Two out of three farms would be economically unviable if it
were not for off-farm income, a Teagasc conference on rural development has heard.
The conference, at Teagasc’s Ashtown centre in Dublin, heard just over one-third of farm households were deemed to be economically viable, which meant that the farm income was large enough to pay the minimum agricultural wage for farm labour and provide a 5 per cent return. A further third were not economically viable but had off-farm income to make it sustainable, while the final one-third were deemed to be “vulnerable” or economically unviable.
Dr Fiona Thorne, agricultural economist with Teagasc, said dairy farms were the most viable, followed by tillage. Only 15 per cent of cattle-rearing farms were deemed to be economically viable.
“If it were not for off-farm income, two-thirds of farms would be in the vulnerable category,” she said.
The largest number of vulnerable farms were in the Border region and the west of Ireland where family farm income was “significantly lower” than in the rest of the country.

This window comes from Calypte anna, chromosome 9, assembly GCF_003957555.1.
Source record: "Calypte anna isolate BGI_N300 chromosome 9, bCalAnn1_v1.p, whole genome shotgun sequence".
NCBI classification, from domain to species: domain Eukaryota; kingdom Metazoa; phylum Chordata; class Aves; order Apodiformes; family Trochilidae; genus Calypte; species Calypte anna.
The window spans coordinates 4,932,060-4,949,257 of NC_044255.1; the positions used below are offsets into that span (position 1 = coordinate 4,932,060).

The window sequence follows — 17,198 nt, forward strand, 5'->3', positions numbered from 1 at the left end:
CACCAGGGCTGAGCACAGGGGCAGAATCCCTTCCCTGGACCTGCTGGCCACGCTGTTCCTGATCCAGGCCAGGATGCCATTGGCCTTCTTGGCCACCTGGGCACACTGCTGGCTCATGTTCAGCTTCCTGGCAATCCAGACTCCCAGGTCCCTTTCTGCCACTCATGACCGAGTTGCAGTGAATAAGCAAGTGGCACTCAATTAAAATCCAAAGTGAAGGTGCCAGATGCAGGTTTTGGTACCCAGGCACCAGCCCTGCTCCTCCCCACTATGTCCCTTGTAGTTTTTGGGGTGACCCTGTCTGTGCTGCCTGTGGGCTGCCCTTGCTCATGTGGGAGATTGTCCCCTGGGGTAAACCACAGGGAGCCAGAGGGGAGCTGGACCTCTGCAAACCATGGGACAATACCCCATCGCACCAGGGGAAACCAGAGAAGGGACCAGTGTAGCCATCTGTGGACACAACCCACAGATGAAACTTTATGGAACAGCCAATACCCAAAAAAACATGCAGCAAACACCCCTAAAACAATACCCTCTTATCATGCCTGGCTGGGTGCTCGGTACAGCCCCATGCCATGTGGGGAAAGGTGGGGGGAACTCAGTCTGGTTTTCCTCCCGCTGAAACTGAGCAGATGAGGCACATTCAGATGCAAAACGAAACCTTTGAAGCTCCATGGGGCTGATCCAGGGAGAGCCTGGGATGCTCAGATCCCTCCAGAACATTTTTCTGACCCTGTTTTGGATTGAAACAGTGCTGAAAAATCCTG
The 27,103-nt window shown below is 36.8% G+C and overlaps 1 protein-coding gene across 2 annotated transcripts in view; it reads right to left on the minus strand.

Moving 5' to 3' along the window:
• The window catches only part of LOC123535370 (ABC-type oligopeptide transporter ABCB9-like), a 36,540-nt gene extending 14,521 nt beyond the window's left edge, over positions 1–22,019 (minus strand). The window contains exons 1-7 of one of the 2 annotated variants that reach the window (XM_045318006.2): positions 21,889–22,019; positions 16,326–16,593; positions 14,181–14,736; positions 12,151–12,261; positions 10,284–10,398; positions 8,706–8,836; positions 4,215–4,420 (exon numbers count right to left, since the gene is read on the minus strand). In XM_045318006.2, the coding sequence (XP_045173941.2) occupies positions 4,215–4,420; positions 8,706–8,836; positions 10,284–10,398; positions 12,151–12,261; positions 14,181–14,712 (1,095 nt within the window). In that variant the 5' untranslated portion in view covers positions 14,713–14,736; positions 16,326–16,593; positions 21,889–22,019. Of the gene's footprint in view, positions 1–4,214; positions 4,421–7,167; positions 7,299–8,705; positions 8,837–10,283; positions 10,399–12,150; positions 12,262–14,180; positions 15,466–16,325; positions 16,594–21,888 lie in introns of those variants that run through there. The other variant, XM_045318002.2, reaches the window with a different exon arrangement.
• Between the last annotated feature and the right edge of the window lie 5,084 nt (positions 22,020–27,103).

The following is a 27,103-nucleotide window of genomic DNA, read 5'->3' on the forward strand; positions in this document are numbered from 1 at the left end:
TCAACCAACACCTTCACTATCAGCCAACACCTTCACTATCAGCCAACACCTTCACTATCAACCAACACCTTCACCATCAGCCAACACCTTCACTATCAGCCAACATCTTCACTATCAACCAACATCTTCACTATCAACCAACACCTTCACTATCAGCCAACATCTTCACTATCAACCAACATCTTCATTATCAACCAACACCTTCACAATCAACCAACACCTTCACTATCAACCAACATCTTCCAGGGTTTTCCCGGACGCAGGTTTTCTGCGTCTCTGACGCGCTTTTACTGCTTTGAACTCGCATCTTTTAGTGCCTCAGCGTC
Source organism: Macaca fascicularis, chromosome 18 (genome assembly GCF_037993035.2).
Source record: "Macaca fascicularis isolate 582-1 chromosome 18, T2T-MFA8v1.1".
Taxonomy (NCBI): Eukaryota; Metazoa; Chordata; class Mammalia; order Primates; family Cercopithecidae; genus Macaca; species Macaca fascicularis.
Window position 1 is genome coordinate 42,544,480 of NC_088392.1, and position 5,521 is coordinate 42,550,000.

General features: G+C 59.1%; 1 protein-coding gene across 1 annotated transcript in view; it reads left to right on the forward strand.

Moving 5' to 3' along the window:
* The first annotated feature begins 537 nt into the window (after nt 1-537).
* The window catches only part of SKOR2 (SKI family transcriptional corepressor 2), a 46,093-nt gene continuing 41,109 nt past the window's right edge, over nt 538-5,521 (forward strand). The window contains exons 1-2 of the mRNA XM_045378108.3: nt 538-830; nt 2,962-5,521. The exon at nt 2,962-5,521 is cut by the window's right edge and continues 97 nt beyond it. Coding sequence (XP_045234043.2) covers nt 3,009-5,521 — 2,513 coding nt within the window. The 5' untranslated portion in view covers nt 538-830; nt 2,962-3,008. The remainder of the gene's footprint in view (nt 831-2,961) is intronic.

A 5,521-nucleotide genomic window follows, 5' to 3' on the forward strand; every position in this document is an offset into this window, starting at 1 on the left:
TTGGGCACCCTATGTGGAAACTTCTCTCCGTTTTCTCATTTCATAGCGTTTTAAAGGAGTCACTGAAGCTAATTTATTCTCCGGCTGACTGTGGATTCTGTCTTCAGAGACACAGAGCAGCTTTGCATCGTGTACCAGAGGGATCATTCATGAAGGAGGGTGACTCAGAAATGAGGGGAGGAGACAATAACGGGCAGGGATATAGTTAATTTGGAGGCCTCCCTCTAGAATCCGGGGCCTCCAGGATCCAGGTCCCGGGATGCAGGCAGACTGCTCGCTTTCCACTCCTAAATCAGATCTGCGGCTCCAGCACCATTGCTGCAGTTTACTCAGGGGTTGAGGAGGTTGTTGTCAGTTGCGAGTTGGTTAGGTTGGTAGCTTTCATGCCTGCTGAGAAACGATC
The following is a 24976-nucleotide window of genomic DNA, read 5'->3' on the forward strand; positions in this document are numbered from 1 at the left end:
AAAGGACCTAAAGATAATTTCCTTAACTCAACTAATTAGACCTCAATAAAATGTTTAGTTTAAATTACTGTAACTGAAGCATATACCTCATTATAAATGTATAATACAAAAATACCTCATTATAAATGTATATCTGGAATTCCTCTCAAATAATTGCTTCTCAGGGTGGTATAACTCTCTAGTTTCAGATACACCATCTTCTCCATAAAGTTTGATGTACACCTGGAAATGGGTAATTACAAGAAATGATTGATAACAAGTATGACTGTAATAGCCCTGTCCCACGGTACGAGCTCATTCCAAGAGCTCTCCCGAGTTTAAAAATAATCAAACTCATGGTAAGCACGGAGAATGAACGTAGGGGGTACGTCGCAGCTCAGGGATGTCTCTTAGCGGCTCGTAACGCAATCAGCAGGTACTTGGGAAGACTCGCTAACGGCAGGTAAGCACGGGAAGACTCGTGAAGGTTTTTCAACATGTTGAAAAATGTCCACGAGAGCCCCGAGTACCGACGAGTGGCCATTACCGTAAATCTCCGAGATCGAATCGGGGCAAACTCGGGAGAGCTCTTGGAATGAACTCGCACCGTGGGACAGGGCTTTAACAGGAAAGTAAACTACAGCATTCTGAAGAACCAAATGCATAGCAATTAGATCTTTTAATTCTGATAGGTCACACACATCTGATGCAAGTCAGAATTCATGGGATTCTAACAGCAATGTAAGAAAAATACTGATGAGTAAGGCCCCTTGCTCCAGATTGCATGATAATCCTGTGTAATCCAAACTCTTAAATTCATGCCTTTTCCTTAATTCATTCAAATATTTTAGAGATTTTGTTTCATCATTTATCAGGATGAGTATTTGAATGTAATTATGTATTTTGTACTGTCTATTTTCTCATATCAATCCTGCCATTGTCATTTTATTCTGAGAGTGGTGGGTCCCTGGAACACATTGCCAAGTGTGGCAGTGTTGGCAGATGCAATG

Dr Thorne said 43 per cent of farms in the Border region were considered vulnerable compared to only 19 per cent in the southwest of the country.
She said there was a 1.5 per cent increase in off-farm employment last year, the first increase for several years. “So it’s not all a bad news story.”
The conference also heard the recession had wiped out 15 years of growth in off-farm employment in just three years.
Head of Teagasc’s rural economy and development programme Prof Cathal O’Donoghue said construction was now the third most common type of off-farm employment, after the services industry and agricultural work such as contracting.
Minister of State for Rural Affairs Ann Phelan said she was determined all Government policies would be rural-proofed in a meaningful way.
“By casualness, benign or otherwise, we are failing a large proportion of our population by allowing our rural communities to decline.”
She said some element of positive discrimination would take place to arrest rural decline if necessary. “I might have difficulty with that but I’m going to pursue it as one of my aims.”
She met IDA officials last week and asked them to specifically include rural Ireland in the agency’s business plan and to outline what it was doing for rural areas. She said she expected to have a timeline by early next month for when specific actions to revive rural Ireland would be carried out.
Earlier Teagasc director Prof
told the conference there had been a 150 per cent growth in enrolments at Teagasc’s agricultural colleges and regional centres in the past six years. Some 3,500 students were now attending agricultural colleges or studying agriculture at 12 regional centres.